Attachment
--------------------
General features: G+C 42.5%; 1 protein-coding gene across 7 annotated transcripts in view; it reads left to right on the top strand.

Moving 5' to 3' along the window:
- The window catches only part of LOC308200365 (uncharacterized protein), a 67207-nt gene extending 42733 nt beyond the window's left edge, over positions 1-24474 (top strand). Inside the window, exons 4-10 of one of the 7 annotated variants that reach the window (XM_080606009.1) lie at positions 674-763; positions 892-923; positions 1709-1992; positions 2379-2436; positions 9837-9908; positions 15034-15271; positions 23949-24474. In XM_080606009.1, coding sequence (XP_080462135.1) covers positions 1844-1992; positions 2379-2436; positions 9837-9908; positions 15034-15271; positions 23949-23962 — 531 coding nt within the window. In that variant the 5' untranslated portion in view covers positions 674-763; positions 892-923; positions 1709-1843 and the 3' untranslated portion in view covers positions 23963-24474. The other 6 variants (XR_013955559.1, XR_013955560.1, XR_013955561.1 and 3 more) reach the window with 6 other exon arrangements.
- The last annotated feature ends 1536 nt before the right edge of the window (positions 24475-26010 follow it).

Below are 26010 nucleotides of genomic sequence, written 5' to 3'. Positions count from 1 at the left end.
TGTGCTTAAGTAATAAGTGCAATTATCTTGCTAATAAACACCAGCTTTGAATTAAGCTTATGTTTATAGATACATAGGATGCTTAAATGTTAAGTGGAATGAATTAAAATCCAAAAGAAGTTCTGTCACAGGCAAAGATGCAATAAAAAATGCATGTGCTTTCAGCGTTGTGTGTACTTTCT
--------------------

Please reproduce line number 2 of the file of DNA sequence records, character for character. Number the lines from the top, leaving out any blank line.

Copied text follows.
Moving 5' to 3' along the window: